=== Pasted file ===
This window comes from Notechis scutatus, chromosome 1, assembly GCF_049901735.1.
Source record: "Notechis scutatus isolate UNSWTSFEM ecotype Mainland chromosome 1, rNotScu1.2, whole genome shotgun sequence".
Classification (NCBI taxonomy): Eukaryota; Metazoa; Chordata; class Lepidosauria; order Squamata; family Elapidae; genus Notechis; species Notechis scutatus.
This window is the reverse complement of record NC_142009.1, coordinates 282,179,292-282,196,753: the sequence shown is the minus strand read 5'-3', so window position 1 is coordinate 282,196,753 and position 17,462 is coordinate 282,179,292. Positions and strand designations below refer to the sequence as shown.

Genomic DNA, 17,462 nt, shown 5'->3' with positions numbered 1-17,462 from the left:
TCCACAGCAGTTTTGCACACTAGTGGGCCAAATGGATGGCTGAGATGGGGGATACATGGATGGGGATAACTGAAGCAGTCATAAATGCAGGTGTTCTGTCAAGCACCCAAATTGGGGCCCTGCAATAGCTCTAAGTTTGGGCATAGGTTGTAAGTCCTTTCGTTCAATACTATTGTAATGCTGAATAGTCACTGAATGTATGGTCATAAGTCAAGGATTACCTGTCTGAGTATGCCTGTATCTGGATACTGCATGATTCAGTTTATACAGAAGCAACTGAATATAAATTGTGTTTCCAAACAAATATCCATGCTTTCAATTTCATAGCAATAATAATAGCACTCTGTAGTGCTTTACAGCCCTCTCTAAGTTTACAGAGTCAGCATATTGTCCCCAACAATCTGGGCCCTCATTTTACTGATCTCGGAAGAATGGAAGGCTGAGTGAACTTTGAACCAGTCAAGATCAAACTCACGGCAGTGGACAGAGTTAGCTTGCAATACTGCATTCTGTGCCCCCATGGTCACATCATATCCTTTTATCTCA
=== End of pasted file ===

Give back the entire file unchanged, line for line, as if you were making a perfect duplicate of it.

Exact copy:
This window comes from Notechis scutatus, chromosome 1, assembly GCF_049901735.1.
Source record: "Notechis scutatus isolate UNSWTSFEM ecotype Mainland chromosome 1, rNotScu1.2, whole genome shotgun sequence".
Classification (NCBI taxonomy): Eukaryota; Metazoa; Chordata; class Lepidosauria; order Squamata; family Elapidae; genus Notechis; species Notechis scutatus.
This window is the reverse complement of record NC_142009.1, coordinates 282,179,292-282,196,753: the sequence shown is the minus strand read 5'-3', so window position 1 is coordinate 282,196,753 and position 17,462 is coordinate 282,179,292. Positions and strand designations below refer to the sequence as shown.

Genomic DNA, 17,462 nt, shown 5'->3' with positions numbered 1-17,462 from the left:
TCCACAGCAGTTTTGCACACTAGTGGGCCAAATGGATGGCTGAGATGGGGGATACATGGATGGGGATAACTGAAGCAGTCATAAATGCAGGTGTTCTGTCAAGCACCCAAATTGGGGCCCTGCAATAGCTCTAAGTTTGGGCATAGGTTGTAAGTCCTTTCGTTCAATACTATTGTAATGCTGAATAGTCACTGAATGTATGGTCATAAGTCAAGGATTACCTGTCTGAGTATGCCTGTATCTGGATACTGCATGATTCAGTTTATACAGAAGCAACTGAATATAAATTGTGTTTCCAAACAAATATCCATGCTTTCAATTTCATAGCAATAATAATAGCACTCTGTAGTGCTTTACAGCCCTCTCTAAGTTTACAGAGTCAGCATATTGTCCCCAACAATCTGGGCCCTCATTTTACTGATCTCGGAAGAATGGAAGGCTGAGTGAACTTTGAACCAGTCAAGATCAAACTCACGGCAGTGGACAGAGTTAGCTTGCAATACTGCATTCTGTGCCCCCATGGTCACATCATATCCTTTTATCTCA